Birthday Month Celebratory Packet from Germany

Birthday Month Celebratory Packet from Germany

The Writer's Cook Street Village Workspace

The Writer’s Cook Street Village Workspace

A weekend getaway to Victoria, for collaborative sessions with my book editor and an energy healer whom I serendipitously met last fall, rounds out my birthday month celebrations. Naturally, eating while writing at a local café in Cook Street Village and celebratory dinner treat with my editor at Il Terrazzo are involved—as is the customary photo op shot with the BC Parliament buildings in the background, all lit up by night.

The Writer Celebrating Birthday Month with Her Editor at Il Terrazzo

The Writer Celebrating Birthday Month with Her Editor at Il Terrazzo

The Writer in Victoria by Night

The Writer in Victoria by Night

The Writer in Plush Blanket with Plush Pillow, Donning Plush Slippers

The Writer in Plush Blanket with Plush Pillow, Donning Plush Slippers

With month-long celebrations like these—and with generally finding it a challenge to do less—my birthday gift to myself shall be to prioritise sleep (or at the very least, restful relaxation) as my #3 priority for the month of April (contentment and looowww streeesss remaining in the lead). The tender loving plush (black) blanket and pillow, which are delivered last fall by my Wish Fairy Cousin, will contribute enticement towards this self-gift of month-long rest and sleep.

The Writer Loving and Loved by Her Plush Pillow

The Writer Loving and Loved by Her Plush Pillow

Homemade Apple Sauce and Dark Chocolate Treats

Homemade Apple Sauce and Dark Chocolate Treats

Remaining also from last fall’s showering of treats, just in time for Easter’s chocolate savouring traditions, is one bar of dark chocolate from good friends who joined me for a Special Dish for the Week: Peanut Sauce Stir Fry Dinner. Their delicious homegrown / homemade apple sauce is now but a distant memory—as is my Wish Fairy Cousin’s dark chocolate almond spread.

Feeling grateful for all the love that I receive, from others and increasingly more from myself. Though part of my health healing journey, it seems to me that we can all learn to give ourselves more love—and to receive it, too!

Dark Chocolate Almond Spread Treat

Dark Chocolate Almond Spread Treat

 

Rose Thorns in Waiting and Celebrating

Thursday Night Sushi on the Beach Ritual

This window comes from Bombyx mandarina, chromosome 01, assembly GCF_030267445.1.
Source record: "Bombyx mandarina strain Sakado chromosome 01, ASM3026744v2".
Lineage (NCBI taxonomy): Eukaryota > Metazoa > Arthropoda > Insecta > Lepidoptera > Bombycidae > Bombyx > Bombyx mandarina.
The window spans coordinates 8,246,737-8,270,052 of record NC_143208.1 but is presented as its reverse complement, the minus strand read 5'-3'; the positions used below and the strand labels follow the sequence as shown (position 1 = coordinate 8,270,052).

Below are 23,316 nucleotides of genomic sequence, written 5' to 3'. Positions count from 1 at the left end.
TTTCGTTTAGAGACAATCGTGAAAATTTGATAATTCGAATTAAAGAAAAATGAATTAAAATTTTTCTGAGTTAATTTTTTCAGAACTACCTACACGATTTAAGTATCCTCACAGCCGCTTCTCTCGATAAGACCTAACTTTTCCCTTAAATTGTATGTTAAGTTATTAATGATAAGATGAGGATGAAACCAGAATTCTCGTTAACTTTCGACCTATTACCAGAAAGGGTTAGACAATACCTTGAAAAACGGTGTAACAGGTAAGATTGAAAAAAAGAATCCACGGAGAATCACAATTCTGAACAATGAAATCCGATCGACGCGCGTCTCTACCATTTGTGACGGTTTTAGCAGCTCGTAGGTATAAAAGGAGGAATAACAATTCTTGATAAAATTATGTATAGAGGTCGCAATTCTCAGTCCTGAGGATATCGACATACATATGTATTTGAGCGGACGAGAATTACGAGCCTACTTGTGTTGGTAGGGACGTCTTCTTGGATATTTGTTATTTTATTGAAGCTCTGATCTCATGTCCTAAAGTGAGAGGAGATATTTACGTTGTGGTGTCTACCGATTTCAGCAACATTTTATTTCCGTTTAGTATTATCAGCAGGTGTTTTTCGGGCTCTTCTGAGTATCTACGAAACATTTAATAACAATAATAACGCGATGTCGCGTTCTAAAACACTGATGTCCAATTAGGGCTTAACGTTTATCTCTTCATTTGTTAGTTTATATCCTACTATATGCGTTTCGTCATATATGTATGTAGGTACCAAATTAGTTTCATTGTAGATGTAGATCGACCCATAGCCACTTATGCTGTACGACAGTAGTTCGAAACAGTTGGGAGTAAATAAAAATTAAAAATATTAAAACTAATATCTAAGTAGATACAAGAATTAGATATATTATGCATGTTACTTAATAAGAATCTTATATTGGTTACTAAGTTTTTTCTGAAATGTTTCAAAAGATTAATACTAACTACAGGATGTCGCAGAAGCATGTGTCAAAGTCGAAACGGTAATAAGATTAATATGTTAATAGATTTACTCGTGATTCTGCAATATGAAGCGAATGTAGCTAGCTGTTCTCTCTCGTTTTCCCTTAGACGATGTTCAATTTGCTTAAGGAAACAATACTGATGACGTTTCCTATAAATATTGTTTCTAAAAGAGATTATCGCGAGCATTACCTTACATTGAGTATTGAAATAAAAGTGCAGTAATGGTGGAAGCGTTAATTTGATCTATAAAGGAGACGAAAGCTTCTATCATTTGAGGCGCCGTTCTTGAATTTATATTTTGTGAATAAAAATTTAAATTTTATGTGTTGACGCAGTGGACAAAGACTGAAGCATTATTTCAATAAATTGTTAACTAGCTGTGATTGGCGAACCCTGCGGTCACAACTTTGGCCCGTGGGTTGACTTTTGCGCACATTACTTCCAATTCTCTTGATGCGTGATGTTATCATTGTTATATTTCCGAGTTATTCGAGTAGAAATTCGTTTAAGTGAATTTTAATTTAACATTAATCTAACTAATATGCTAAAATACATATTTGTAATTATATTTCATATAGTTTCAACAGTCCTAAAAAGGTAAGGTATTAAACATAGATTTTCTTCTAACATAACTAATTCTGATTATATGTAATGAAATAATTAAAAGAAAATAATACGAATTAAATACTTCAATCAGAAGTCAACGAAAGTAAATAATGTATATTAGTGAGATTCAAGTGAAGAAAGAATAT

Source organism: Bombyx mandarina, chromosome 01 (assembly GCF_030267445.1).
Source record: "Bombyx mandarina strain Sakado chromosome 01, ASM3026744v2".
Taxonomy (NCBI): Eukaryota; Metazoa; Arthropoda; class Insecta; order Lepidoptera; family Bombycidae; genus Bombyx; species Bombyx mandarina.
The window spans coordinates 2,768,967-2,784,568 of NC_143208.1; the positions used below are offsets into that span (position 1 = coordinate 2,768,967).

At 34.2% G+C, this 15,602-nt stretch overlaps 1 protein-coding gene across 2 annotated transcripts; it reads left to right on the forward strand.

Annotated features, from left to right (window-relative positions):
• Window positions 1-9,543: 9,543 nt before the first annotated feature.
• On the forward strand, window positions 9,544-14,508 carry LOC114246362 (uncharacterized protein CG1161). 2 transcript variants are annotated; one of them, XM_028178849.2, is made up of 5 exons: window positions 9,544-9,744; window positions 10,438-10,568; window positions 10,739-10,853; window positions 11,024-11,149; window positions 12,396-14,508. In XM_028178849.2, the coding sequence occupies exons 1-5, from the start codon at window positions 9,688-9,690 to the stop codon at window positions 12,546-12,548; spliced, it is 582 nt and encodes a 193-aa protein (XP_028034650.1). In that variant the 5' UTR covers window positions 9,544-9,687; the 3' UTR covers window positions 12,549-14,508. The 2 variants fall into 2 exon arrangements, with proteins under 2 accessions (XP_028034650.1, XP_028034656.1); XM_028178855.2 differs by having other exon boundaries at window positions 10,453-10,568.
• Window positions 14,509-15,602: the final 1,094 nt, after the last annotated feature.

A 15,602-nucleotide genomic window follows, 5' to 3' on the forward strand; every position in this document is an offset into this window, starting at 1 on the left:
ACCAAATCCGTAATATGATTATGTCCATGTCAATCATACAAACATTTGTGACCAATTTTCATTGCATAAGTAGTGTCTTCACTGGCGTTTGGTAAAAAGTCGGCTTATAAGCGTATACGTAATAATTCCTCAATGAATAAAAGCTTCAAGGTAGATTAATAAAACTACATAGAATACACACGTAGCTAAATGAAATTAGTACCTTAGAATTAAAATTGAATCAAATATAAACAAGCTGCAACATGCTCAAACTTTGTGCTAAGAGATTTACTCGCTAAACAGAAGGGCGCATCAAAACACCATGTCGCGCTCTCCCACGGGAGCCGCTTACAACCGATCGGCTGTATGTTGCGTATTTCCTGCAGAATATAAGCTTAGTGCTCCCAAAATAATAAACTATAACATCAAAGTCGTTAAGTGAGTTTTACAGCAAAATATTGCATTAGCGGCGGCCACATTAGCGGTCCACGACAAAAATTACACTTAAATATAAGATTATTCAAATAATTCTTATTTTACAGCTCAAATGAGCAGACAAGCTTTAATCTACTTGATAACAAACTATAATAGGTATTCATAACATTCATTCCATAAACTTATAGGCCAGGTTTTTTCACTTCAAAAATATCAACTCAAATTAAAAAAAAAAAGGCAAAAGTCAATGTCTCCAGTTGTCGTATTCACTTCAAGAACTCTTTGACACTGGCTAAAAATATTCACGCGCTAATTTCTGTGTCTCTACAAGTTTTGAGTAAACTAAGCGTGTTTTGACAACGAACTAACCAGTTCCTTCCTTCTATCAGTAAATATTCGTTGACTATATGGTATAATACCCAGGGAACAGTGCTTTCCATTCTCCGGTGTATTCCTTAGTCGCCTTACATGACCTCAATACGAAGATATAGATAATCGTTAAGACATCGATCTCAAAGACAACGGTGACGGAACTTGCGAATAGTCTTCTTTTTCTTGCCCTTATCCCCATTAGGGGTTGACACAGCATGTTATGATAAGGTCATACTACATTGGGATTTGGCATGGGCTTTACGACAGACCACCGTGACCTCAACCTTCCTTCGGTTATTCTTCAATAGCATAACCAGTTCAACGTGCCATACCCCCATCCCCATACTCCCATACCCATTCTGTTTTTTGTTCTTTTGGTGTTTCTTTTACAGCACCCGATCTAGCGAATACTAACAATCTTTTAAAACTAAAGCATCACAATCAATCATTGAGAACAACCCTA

Thursday Night Sushi on the Beach Ritual

June’s “Maggie’s Week in Pursuit of Boredom” is a success, particularly when I think of it as a “week of pursuing what brings me peace”. Not surprisingly, I never do achieve boredom, but I do stick to the #1 item on my daily “just being list” and give myself a lot of permission to do what I feel like doing that day. Other than the few appointments related to my tooth crowning and breast cancer management, for me “just being” during this week primarily revolves around reading (a most fascinating and empowering book, called “The Biology of Belief”, and to offset the technical parlance but nonetheless still be enlightened, “The Princess and the Goblin”), writing emails (almost as frequently as reading), and meditating (a whole of five times in one week) on par with visiting with friends and family (in person and virtually), followed by general writing and buying food. Out of interest, I keep track of the number and variety of activities that I spend my time on—a most insightful exercise—and find myself engaging in about 20 different types of activities, a total of 75 times. The one more rare for me activity that I manage to enjoy—and on the first day of the week, no less—is to see the “Maleficent” movie at the theatre. I also begin a new Thursday night relaxation ritual of Inspire Health online-lead meditation followed by take-out sushi (in my own container and with my own chopsticks) enjoyed at the beach. At the end of the week, I find it refreshing to be ok with not getting everything—even from the enjoyable list—done, and to be ok with what is. I realise that a lifetime of developing and practicing stressful habits will not be undone in one week!

The Writer Donning Protective Yet Stylish Radiation Treatment Garments: RT Scarf, RT Dress, RT Desigual Dress

The Writer Donning Protective Yet Stylish Radiation Treatment Garments: RT Scarf, RT Dress, RT Desigual Dress

Generally, since the surgery, with my reduced expectations for my energy levels and with the assistance of the few post-operative osteopathic sessions, I am feeling well. My nausea is mostly gone, helped by my healthy appetite and light Pilates and cycling exercises. The waiting around for the elusive scheduling of the radiation treatments makes me a bit antsy, although in time I learn to appreciate the time I have without these daily trips over the bridge and up the hill to the BC Cancer Agency. For the time-being, they are weekly, to various measuring, fitting, planning and tweaking appointments. I am grateful that I am afforded such care, with 3-D CAD (computer aided design) models of my body and the radiation beams, and that I am given—and naturally, take—the opportunities to give my input to these designs. I very much feel like an engineering project! I take the extra time to conduct various preparations for nutrition (including fermented foods), skin care products (containing just few pronounceable ingredients), and protective yet stylish garments. I also develop a new sleep-more-and-earlier strategy, which involves a spreadsheet log (until my new habits set in), and I find a new and familiar from my childhood spot for daytime napping: under a tree, in my own apartment no less!